almost half of nyc artists can’t afford art supplies
The NYC government released a study on what it can do to promote inclusivity and diversity in the art world.
Photography Celeste Lindell via Flicker Creative Commons
It's no secret that New York City is expensive. Thanks to everything from MTA fare hikes to ever-rising rents, the city is becoming an increasingly difficult place to live as an artist. This week, a report by the Department of Cultural Affairs (DCA) painted a particularly clear portrait of the "struggling artist" in New York. In its report "What We Heard," the DCA published statistics about NYC artists, and outlined what the city can do to improve its arts resources and better foster inclusivity and diversity.
40 percent of NYC artists polled by the DCA said they were not able to afford their art supplies. In addition, 90 percent of the respondents said access to low cost housing and studios are important to them. The need for more affordable spaces for artists has been highlighted before: when an affordable housing building for artists opened in East Harlem two years ago, over 53,000 applications were received for 89 units, DNAInfo reported.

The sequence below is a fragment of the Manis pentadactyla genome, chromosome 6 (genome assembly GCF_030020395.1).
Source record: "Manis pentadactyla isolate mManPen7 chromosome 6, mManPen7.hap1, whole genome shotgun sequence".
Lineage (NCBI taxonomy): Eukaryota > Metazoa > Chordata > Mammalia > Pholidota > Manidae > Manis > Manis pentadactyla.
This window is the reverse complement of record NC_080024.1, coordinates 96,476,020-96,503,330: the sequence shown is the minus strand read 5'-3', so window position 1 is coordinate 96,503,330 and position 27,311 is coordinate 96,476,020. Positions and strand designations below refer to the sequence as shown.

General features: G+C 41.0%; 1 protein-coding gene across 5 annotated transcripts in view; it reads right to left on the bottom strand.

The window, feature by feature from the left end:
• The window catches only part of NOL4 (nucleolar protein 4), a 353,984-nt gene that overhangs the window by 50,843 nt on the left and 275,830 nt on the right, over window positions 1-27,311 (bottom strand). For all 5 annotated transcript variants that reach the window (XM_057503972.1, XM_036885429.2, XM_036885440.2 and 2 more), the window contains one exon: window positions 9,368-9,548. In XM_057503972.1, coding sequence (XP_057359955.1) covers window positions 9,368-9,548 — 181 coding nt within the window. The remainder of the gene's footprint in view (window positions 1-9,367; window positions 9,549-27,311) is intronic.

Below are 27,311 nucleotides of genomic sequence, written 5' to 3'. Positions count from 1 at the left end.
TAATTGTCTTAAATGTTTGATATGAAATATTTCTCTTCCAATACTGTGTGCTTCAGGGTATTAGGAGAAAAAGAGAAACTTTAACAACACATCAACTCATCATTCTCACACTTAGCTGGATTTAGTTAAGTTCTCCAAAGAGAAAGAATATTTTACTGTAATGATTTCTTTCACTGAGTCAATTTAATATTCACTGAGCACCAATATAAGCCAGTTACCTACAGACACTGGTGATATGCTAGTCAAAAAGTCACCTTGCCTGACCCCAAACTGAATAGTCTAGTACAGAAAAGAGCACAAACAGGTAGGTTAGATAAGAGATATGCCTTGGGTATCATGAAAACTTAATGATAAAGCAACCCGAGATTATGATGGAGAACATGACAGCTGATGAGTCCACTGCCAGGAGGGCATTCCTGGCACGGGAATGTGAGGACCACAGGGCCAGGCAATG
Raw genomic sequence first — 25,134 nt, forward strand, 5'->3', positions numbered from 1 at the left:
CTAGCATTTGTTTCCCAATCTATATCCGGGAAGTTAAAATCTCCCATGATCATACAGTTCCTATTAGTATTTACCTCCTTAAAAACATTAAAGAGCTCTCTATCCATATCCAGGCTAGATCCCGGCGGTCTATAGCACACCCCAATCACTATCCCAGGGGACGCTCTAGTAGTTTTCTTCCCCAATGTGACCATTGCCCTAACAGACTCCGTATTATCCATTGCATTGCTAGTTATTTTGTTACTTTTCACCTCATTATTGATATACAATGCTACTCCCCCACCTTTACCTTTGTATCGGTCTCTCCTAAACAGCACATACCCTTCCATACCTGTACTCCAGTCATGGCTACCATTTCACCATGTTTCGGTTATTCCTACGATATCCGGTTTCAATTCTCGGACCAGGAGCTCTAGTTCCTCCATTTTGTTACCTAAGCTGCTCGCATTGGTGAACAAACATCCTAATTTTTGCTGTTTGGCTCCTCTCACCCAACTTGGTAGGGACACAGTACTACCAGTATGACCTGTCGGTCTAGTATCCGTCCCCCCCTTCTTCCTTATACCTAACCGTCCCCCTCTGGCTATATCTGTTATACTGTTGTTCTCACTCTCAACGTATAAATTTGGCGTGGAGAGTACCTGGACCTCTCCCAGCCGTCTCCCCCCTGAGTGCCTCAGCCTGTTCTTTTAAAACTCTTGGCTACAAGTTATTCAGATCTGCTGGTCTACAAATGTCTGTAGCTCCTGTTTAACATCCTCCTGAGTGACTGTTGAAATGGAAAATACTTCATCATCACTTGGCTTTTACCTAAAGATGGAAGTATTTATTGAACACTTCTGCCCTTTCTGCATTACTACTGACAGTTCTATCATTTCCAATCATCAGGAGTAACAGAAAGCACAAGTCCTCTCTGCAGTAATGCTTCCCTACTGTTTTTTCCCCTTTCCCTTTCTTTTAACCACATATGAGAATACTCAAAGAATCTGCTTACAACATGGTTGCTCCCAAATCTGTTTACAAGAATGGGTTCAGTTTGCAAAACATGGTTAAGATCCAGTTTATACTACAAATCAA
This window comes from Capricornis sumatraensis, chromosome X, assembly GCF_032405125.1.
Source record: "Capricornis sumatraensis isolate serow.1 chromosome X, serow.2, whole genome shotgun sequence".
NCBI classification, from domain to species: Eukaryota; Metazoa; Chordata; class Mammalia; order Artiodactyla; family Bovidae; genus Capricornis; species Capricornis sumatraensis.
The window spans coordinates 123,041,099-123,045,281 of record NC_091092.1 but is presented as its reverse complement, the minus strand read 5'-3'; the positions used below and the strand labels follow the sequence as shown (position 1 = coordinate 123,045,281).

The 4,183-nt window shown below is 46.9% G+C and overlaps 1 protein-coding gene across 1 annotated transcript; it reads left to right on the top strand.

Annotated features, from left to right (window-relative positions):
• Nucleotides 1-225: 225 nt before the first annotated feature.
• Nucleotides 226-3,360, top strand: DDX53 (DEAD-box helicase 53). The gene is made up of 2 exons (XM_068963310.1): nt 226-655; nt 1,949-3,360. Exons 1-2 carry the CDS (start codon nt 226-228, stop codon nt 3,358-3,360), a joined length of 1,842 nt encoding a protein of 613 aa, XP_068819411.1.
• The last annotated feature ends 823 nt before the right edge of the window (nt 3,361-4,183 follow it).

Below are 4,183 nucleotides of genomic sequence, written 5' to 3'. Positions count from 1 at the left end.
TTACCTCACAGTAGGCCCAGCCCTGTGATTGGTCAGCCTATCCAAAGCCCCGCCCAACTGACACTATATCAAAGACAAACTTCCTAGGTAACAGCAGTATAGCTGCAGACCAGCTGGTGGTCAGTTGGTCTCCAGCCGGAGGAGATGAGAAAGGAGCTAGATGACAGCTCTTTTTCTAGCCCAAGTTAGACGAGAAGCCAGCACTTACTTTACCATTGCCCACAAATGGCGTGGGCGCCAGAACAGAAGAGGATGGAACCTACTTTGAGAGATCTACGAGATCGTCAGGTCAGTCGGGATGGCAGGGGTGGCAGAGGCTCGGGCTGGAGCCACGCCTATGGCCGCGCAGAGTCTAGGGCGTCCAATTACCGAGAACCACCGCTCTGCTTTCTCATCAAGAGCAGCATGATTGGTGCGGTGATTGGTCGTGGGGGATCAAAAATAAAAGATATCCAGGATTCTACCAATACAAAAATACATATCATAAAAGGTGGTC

In 2010, Patti Smith told Cooper Union students, "New York has closed itself off to the young and struggling. New York City has been taken away from you. So my advice is: Find a new city." An increasing number of emerging artists are picking up and moving further and further away from Manhattan. Hudson, New York, 120 miles from Manhattan, is fast developing into a new hub for young artists.
Speaking to artists who have stayed in the city, i-D found that young adults were overwhelmed and stressed out by day-to-day living costs— on top of paying back their student loans.
There's still time for New Yorkers to have their voices heard by the DCA. The public will be able to give feedback on what issues are most important to them until May 31. The DCA will also be holding "CreateNYC: What We Heard" events across the city to discuss the findings of the study and what actions can be taken.
Text André-Naquian Wheeler